Alexander Rossi has had a black cloud hanging over his head in each of the first two races of the Verizon IndyCar Series season. Last year’s Indianapolis 500 winner suffered an ill-timed caution at St. Petersburg that hurt his team’s strategy and then dropped out at Long Beach after an engine failure when he was running in the top three.
That misfortune continued on into Saturday, as he and the Andretti-Herta Autosport team couldn’t find the speed in qualifying, leaving him 18th on the grid for the Honda Indy Grand Prix of Alabama.
However, everything turned up roses come race time and Rossi had arguably the drive of the day. Rossi was immediately on the charge and used a combination of strategy and speed to run seventh after the opening sequence of pit stops. He hung around the top five the rest of the day, eventually moving up to fifth after Charlie Kimball and Will Power made late-race pit stops.
All told, it was a remarkable run for him.
“It’s good considering we started 18th,” Rossi told NBCSN’s Katie Hargitt. “We were pretty disappointed yesterday. We were on the verge of desperation. We had to diagnose what happened Saturday.”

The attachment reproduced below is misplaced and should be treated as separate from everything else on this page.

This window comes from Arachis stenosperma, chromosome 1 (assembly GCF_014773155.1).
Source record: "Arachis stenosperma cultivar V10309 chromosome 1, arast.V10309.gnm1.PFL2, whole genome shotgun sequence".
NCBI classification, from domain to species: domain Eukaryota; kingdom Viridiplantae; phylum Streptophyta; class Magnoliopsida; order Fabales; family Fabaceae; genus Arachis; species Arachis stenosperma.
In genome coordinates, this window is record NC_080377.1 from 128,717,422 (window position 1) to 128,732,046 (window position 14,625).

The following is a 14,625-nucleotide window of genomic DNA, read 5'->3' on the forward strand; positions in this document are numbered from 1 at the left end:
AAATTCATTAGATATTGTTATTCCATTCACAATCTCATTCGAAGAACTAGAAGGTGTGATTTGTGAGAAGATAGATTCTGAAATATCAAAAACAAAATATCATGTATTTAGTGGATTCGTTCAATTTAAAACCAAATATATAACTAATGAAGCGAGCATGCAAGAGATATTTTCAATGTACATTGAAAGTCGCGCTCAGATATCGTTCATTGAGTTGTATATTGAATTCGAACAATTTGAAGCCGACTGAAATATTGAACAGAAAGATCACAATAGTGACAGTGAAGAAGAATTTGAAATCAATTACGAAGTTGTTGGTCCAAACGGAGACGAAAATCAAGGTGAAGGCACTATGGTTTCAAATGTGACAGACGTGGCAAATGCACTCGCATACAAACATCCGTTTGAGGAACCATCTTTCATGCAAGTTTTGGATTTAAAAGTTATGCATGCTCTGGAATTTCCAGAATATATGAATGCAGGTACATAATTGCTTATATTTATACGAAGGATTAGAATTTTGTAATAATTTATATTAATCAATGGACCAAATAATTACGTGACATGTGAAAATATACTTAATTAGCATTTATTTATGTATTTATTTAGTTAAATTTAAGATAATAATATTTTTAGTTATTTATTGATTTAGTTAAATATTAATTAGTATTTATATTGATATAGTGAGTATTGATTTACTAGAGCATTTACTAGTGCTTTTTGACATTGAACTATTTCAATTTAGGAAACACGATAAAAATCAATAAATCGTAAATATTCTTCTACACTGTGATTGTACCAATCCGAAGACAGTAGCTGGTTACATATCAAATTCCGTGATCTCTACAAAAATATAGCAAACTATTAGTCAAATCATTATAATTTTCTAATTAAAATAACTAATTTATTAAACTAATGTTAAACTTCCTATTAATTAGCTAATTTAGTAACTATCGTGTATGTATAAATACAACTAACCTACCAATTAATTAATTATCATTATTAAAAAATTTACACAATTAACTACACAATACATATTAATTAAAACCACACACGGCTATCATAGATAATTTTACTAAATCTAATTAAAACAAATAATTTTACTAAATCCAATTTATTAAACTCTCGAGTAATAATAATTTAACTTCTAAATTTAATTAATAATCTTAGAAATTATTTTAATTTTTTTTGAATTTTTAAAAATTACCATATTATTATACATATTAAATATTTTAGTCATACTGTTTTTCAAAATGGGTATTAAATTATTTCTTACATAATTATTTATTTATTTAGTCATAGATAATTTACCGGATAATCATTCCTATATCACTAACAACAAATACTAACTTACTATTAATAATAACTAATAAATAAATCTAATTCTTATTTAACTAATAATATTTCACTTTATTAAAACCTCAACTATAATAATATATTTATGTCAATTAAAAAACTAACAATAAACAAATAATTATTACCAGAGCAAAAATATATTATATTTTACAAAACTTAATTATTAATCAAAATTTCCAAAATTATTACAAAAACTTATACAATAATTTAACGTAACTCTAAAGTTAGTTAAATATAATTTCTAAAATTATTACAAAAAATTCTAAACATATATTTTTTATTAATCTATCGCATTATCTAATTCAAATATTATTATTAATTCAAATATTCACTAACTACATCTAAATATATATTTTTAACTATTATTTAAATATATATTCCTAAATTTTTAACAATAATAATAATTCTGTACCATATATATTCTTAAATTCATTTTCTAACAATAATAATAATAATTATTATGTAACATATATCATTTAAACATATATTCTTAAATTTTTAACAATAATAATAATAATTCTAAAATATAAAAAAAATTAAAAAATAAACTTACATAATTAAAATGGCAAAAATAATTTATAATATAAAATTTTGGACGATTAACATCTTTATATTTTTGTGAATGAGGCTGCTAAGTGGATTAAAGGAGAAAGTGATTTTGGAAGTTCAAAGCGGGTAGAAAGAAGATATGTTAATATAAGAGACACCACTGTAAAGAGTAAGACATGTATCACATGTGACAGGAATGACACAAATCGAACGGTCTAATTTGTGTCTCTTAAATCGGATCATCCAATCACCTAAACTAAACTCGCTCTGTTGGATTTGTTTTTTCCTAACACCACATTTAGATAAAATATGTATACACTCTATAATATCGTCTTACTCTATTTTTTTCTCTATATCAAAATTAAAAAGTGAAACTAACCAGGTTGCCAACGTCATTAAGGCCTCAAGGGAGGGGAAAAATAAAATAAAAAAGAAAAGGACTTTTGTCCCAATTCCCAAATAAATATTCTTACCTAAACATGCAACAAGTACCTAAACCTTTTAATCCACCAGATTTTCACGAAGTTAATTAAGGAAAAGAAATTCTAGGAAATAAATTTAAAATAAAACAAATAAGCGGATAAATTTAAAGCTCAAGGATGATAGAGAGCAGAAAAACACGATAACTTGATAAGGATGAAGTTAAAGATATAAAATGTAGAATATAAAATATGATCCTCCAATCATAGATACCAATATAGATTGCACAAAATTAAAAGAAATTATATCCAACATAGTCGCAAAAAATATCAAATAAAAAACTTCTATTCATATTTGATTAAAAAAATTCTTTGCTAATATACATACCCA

The result vaulted Rossi all the way up to 10th in the championship standings, one point ahead of Tony Kanaan. He trails points leader Sebastien Bourdais by 57 markers heading into the Desert Diamond West Valley Phoenix Grand Prix (Saturday, 9:00 p.m. ET, NBCSN).
Well-known sports car team owner and automobile dealership owner Dave Maraj was killed Saturday night in a boating accident in Florida, according to SportsCar365.com.
Maraj’s Champion Racing teams won five consecutive American Le Mans Series championships from 2004 through 2008, and also captured the overall win in the 24 Hours of Le Mans in 2005, the last American team to do so in the iconic sports car race.
IMSA President Scott Atherton released the following statement mourning Maraj’s passing:
“All of us at IMSA are shocked and saddened by the news of Dave Maraj’s passing. As a team owner in the American Le Mans Series, Dave and his Champion Racing organization were the epitome of professionalism and excellence, as their five series championships and 24 Hours of Le Mans victory will attest.
“Dave was a tremendous competitor and a great friend to all in the paddock throughout his time in our sport. Our thoughts and prayers go out to Dave’s family and friends and to all of his associates at Champion Motors.”
Maraj was a very successful automobile dealership owner, most notably Champion Motors and Champion Porsche in Pompano Beach, Florida, the latter considered the No. 1 Porsche dealer in the U.S.
Details of how Maraj died have not been released.
Maraj sold his racing operation after the 2008 season and devoted himself to his Porsche and Audi auto dealerships, as well as competitive sailing.